Never-before-seen documents obtained by ProPublica show that President Trump’s businesses reported wildly different figures to lenders and tax authorities.
The documents show “stark differences” in earnings, expenses, and occupancy rates reported to lenders than those reported to New York tax authorities, according to the report. The discrepancies show that Trump’s companies made his buildings appear more profitable to lenders and less profitable to tax authorities.
In one case, Trump reported to a lender that he charged twice as much in rent as he reported to tax authorities in 2017. He similarly gave “conflicting occupancy figures” for his building at 40 Wall Street in Manhattan. “The company told a lender that 40 Wall Street had been 58.9% leased on Dec. 31, 2012, and then rose to 95% a few years later. The company told tax officials the building was 81% rented as of Jan. 5, 2013,” ProPublica reported.
Discrepancies suggest ‘fraud’:
A dozen real estate professionals told the outlet that there was “no clear explanation for multiple inconsistencies in the documents.”
Nancy Wallace, a finance professor at the University of California-Berkeley, said that the discrepancies are “versions of fraud.”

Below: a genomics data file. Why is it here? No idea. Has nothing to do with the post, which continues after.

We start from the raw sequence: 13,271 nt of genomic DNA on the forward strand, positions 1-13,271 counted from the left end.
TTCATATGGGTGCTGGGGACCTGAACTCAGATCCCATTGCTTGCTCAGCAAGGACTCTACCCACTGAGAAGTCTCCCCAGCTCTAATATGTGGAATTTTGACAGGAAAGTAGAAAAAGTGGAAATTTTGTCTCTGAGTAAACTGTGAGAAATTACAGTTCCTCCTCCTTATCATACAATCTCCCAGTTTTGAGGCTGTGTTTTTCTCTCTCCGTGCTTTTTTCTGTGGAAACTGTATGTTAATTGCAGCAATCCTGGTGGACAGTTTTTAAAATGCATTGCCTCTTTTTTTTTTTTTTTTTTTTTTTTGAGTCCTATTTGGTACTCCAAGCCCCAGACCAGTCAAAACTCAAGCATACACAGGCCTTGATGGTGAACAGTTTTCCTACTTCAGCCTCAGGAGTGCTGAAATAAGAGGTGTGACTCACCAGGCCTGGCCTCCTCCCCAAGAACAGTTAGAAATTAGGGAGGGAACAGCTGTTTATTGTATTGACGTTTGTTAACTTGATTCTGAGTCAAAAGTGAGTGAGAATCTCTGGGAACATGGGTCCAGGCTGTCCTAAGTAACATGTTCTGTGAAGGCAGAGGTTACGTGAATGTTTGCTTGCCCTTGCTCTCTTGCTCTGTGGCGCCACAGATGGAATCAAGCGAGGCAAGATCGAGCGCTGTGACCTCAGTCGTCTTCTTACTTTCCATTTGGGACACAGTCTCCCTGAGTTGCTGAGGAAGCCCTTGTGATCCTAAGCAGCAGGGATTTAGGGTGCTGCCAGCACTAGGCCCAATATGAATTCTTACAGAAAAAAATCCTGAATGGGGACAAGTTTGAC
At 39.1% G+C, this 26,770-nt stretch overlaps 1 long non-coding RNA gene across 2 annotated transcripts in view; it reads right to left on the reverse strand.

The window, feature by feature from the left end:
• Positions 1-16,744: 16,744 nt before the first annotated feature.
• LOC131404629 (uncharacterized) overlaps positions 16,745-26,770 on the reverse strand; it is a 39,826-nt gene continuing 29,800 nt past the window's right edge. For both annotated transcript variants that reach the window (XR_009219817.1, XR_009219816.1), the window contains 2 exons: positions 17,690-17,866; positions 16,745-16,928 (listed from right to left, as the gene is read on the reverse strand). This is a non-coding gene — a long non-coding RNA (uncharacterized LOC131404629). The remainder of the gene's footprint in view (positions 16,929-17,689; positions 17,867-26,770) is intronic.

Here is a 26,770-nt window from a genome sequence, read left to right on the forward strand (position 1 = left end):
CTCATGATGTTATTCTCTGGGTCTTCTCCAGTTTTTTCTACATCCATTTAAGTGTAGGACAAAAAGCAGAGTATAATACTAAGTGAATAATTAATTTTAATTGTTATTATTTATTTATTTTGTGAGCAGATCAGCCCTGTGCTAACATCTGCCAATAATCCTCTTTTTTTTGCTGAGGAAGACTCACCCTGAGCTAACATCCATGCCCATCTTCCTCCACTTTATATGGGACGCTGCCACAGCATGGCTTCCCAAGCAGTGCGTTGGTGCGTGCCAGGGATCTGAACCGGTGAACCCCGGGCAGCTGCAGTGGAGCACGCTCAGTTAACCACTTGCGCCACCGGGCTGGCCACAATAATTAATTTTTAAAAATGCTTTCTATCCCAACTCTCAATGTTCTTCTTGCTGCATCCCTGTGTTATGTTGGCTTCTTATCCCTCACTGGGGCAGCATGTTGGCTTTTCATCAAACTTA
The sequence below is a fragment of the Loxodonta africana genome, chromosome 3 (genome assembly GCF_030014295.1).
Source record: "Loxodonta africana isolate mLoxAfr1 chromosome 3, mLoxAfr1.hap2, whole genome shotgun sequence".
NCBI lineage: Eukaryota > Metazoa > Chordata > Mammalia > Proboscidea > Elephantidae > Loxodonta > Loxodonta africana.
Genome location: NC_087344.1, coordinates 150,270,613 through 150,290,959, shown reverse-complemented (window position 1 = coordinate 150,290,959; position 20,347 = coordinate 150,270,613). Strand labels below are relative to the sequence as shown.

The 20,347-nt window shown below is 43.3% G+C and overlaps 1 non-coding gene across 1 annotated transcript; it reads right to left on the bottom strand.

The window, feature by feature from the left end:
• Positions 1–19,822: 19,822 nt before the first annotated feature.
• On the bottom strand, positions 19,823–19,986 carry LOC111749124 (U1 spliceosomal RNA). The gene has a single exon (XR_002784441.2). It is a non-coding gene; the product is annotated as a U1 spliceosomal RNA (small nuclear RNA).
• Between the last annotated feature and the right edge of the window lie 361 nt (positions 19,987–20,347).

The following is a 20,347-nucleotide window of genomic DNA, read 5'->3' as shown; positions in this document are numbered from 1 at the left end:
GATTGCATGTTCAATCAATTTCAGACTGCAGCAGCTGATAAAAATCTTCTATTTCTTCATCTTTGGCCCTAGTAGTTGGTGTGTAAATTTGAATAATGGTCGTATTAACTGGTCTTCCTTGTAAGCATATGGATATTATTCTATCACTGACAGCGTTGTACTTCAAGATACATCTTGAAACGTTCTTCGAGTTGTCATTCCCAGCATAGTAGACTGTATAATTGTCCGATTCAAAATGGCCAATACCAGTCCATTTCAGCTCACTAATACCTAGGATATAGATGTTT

“This kind of stuff is not OK,” she said.
New York City tax forms state that “false filings are subject to all applicable civil and criminal penalties.” Penalties range from fines to criminal charges.
“Certainly, if I were sitting in a prosecutor’s office, I would want to ask a lot more questions,” former New Jersey Attorney General Anne Milgram told ProPublica.
“It really feels like there’s two sets of books — it feels like a set of books for the tax guy and a set for the lender,” Montclair State University real estate professor Kevin Riordan told the outlet. “It’s hard to argue numbers. That’s black and white.”
Trump’s taxes remain under investigation:
“Tax records for Trump personally and for his business continue to be subjects of contention in multiple investigations. The Justice Department has intervened in the investigation by the Manhattan district attorney, whose office has sought Trump’s personal tax returns. Congressional lawmakers investigating his business dealings have sought documents from his longtime accountant, Donald Bender, a partner at Mazars. Trump is fighting the subpoenas in court,” ProPublica reported.
The House Oversight Committee is also investigating statements made by longtime Trump lawyer Michael Cohen that Trump inflated his assets in official documents. The committee has issued a subpoena for Mazars’ records related to Trump.